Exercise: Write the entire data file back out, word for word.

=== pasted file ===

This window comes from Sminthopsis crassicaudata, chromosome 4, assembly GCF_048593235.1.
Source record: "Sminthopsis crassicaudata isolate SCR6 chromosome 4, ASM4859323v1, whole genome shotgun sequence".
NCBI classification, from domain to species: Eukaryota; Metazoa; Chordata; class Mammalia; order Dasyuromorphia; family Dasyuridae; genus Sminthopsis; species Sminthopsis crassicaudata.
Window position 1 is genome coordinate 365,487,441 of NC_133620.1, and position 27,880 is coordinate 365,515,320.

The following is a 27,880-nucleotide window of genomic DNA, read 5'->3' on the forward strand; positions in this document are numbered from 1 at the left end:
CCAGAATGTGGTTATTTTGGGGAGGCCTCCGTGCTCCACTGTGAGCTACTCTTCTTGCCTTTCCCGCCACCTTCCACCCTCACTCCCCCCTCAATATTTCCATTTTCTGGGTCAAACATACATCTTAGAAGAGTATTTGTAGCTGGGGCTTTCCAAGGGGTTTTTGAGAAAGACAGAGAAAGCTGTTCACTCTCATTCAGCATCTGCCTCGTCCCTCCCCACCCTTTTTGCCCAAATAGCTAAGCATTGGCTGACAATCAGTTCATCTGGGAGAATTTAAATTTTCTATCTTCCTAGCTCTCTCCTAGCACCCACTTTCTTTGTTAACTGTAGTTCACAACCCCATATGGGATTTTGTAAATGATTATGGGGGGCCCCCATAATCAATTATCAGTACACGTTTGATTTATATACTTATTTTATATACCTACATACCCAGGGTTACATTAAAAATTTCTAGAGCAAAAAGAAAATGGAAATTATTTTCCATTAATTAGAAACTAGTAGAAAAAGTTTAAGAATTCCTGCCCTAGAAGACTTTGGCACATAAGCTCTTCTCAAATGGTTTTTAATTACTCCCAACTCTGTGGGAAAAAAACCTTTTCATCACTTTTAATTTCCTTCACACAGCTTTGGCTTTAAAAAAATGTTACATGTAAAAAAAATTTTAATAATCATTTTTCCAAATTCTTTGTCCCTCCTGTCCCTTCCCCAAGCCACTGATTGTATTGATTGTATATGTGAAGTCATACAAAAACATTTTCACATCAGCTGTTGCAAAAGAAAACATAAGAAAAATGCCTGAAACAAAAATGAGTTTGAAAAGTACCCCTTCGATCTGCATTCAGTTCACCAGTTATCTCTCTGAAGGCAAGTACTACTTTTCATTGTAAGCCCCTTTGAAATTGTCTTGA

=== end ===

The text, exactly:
This window comes from Sminthopsis crassicaudata, chromosome 4, assembly GCF_048593235.1.
Source record: "Sminthopsis crassicaudata isolate SCR6 chromosome 4, ASM4859323v1, whole genome shotgun sequence".
NCBI classification, from domain to species: Eukaryota; Metazoa; Chordata; class Mammalia; order Dasyuromorphia; family Dasyuridae; genus Sminthopsis; species Sminthopsis crassicaudata.
Window position 1 is genome coordinate 365,487,441 of NC_133620.1, and position 27,880 is coordinate 365,515,320.

The following is a 27,880-nucleotide window of genomic DNA, read 5'->3' on the forward strand; positions in this document are numbered from 1 at the left end:
CCAGAATGTGGTTATTTTGGGGAGGCCTCCGTGCTCCACTGTGAGCTACTCTTCTTGCCTTTCCCGCCACCTTCCACCCTCACTCCCCCCTCAATATTTCCATTTTCTGGGTCAAACATACATCTTAGAAGAGTATTTGTAGCTGGGGCTTTCCAAGGGGTTTTTGAGAAAGACAGAGAAAGCTGTTCACTCTCATTCAGCATCTGCCTCGTCCCTCCCCACCCTTTTTGCCCAAATAGCTAAGCATTGGCTGACAATCAGTTCATCTGGGAGAATTTAAATTTTCTATCTTCCTAGCTCTCTCCTAGCACCCACTTTCTTTGTTAACTGTAGTTCACAACCCCATATGGGATTTTGTAAATGATTATGGGGGGCCCCCATAATCAATTATCAGTACACGTTTGATTTATATACTTATTTTATATACCTACATACCCAGGGTTACATTAAAAATTTCTAGAGCAAAAAGAAAATGGAAATTATTTTCCATTAATTAGAAACTAGTAGAAAAAGTTTAAGAATTCCTGCCCTAGAAGACTTTGGCACATAAGCTCTTCTCAAATGGTTTTTAATTACTCCCAACTCTGTGGGAAAAAAACCTTTTCATCACTTTTAATTTCCTTCACACAGCTTTGGCTTTAAAAAAATGTTACATGTAAAAAAAATTTTAATAATCATTTTTCCAAATTCTTTGTCCCTCCTGTCCCTTCCCCAAGCCACTGATTGTATTGATTGTATATGTGAAGTCATACAAAAACATTTTCACATCAGCTGTTGCAAAAGAAAACATAAGAAAAATGCCTGAAACAAAAATGAGTTTGAAAAGTACCCCTTCGATCTGCATTCAGTTCACCAGTTATCTCTCTGAAGGCAAGTACTACTTTTCATTGTAAGCCCCTTTGAAATTGTCTTGA